1. Always have a book around. Don't go anywhere without reading material. Keep magazines or short stories in your bathroom. Always have something in your briefcase to read. Keep a book(s) by your bed. Having things available makes it easier for you to steal otherwise lost moments.
2. Set a reading goal. Determine how much time you want to spend reading, or how many books you want to read over time. Your goal might be a book a month, one per week, or it might be to read 30 minutes a day. Start out with something attainable but still a stretch. As your habit builds, you might set higher goals. Setting a goal is the first step towards reading more.
3. Keep a log. Keep a list of the books you have read, or keep track of how much time you read each day. You might keep these lists in your journal or your day planner. My son's log is on our refrigerator. My list and log are kept on my computer. It doesn't matter where you keep it, just do it.
4. Keep a list. Make a list of things you want to read in the future. Ask your friends and colleagues what they are reading. Watch for recommendations in the newspaper and magazines. Once you start looking for good books, you'll find them everywhere. This is a great way to keep your enthusiasm up. By knowing what great stuff you want to read, you will reinforce your reading habit.
5. Turn off the television. Many people say they just don't have enough time. Television is one of our major time consumers. Make your television watching more conscious and less habitual. There is nothing wrong with watching television shows you really enjoy. Where the time gets lost is turning it on, and scanning to find “something to watch.” Those are the times to turn it off and pick up your book!
6. Listen when you can't read. Use your commute and other time spent in the car to listen! There are great audio versions of all sorts of books. Whether you want to “read” fiction, the latest self-help or diet book, it is probably available on tape. Don't get locked into the idea that you have to read it – listening to the book still gives you the experience, ideas, and imagination that reading a book can.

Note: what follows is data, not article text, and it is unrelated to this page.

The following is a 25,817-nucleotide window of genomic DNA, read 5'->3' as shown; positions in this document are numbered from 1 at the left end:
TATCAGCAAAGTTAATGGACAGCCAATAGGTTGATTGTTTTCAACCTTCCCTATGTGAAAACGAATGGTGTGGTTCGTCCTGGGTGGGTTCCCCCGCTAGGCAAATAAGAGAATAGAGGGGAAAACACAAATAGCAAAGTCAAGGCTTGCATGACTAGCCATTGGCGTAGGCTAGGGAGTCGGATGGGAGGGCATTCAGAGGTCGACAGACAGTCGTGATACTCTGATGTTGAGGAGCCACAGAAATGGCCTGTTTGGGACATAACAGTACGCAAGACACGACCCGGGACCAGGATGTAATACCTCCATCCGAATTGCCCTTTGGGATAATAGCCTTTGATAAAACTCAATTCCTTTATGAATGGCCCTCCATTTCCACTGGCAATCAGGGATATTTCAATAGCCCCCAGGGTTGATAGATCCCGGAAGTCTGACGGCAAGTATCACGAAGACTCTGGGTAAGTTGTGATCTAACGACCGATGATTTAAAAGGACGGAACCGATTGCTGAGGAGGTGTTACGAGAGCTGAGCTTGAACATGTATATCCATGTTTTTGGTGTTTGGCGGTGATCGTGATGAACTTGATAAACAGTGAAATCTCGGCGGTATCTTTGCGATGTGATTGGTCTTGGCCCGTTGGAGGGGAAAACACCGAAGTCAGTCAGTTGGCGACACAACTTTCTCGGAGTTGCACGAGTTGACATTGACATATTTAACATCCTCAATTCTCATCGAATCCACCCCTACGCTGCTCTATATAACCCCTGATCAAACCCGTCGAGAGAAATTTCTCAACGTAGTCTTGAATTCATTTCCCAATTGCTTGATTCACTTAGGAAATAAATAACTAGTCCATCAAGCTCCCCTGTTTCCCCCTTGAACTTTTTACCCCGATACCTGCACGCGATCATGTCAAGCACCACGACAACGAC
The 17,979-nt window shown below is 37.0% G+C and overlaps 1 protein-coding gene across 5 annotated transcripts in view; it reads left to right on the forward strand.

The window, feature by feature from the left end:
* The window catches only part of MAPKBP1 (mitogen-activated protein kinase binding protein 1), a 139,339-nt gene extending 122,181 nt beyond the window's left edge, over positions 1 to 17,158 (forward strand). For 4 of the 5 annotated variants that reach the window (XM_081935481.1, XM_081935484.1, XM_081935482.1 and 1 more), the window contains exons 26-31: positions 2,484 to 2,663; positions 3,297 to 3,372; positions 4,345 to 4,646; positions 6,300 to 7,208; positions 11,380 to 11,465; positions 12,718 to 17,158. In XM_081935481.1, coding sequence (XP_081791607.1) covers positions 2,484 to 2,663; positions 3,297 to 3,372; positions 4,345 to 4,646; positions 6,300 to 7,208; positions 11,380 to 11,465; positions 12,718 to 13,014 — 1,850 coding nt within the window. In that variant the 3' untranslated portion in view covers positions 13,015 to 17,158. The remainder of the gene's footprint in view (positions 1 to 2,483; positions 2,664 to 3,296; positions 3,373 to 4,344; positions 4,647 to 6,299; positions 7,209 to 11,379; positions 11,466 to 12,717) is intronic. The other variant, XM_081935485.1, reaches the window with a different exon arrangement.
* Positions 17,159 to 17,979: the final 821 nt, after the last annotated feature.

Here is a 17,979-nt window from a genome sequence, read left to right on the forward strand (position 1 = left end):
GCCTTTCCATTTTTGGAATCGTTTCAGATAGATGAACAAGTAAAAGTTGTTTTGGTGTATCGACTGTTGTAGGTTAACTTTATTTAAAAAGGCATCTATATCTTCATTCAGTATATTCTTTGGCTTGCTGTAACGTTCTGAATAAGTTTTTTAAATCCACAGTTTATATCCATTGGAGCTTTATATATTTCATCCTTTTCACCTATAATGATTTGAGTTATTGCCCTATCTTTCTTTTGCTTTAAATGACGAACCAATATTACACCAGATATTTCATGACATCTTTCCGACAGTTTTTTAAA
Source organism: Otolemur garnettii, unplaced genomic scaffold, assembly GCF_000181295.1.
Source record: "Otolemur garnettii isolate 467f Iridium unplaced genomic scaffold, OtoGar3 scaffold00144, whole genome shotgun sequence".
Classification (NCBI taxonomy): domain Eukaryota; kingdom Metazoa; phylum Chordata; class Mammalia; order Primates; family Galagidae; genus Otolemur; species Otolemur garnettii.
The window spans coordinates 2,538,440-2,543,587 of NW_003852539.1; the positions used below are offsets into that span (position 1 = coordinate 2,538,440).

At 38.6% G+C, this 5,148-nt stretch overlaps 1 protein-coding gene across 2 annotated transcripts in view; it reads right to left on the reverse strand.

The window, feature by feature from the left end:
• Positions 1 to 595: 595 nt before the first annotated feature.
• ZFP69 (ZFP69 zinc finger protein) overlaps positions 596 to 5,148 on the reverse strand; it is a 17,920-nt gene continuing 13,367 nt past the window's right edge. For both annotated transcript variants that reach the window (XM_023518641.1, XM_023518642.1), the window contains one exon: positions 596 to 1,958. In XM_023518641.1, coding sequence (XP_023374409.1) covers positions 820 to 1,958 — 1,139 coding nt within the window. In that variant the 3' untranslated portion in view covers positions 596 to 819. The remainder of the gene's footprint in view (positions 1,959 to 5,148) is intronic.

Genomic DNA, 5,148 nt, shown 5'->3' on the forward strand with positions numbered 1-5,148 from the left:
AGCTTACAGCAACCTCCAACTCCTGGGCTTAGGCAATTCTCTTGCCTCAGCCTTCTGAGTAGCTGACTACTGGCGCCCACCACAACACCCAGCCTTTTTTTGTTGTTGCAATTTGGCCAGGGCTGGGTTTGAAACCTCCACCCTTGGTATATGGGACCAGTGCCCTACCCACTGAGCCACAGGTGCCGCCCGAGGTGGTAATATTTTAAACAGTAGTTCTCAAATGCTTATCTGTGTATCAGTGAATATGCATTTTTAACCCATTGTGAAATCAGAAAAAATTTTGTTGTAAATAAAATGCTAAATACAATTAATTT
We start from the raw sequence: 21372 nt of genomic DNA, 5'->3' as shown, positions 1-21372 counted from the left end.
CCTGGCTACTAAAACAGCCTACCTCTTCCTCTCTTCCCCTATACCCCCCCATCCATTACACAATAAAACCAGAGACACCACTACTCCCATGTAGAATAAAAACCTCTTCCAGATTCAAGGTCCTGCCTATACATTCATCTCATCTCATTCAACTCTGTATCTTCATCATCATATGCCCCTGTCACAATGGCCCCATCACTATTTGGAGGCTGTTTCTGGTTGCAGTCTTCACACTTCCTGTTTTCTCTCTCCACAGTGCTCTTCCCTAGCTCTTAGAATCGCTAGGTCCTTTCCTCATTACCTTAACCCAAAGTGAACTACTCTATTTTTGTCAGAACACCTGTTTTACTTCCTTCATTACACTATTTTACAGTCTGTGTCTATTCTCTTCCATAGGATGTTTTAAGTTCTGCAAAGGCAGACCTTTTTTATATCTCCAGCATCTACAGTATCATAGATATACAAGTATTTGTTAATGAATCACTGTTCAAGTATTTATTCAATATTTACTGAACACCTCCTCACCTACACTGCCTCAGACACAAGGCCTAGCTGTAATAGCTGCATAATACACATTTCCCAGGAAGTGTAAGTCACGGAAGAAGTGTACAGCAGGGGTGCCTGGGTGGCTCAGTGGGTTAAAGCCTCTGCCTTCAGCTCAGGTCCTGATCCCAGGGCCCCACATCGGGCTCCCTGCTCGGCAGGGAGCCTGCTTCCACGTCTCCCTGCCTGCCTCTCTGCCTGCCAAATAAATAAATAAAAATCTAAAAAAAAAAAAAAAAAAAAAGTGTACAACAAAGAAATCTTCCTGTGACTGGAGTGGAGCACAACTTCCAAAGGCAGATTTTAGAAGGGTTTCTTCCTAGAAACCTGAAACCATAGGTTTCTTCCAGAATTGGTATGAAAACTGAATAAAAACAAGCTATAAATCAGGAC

7. Join a reading group or book club. Reading groups typically meet once a month to discuss a book they have all decided to read. Committing to the group provides a bit more impetus to finish the book, and gives you a great forum for discussion and socialization around the book's themes.
8. Visit the library or bookstore often. You have your list, right? So you'll have some ideas of what you are looking for when you walk in. But there is more to be gained by walking through places where books reside than just to make a transaction. Take time to browse! Let your eyes find things of interest. Let serendipity happen. Browsing will feed your mental need to read, and give you plenty of new things to read.
9. Build your own strategy. Decide when reading fits your schedule. Some people read first thing in the morning, some before bed. Some decide to read as they eat their lunch. And there is more to your strategy than just timing. Make your own decisions about reading. It is ok to be reading more than one book at once. It is ok to stop reading something before you finish if it isn't holding your interest. It is ok to skim the book, getting what you want or need, without reading every page. Determine what works best for you, develop your own beliefs and ideas—then make them work for you.
10. Drop Everything and Read. My son's fourth grade class has DEAR (Drop Everything and Read) time. When the teacher calls for it, that's just what they do. They read now. That is my last piece of advice for you. Do it. Just get started. Make it DEAR time. Now.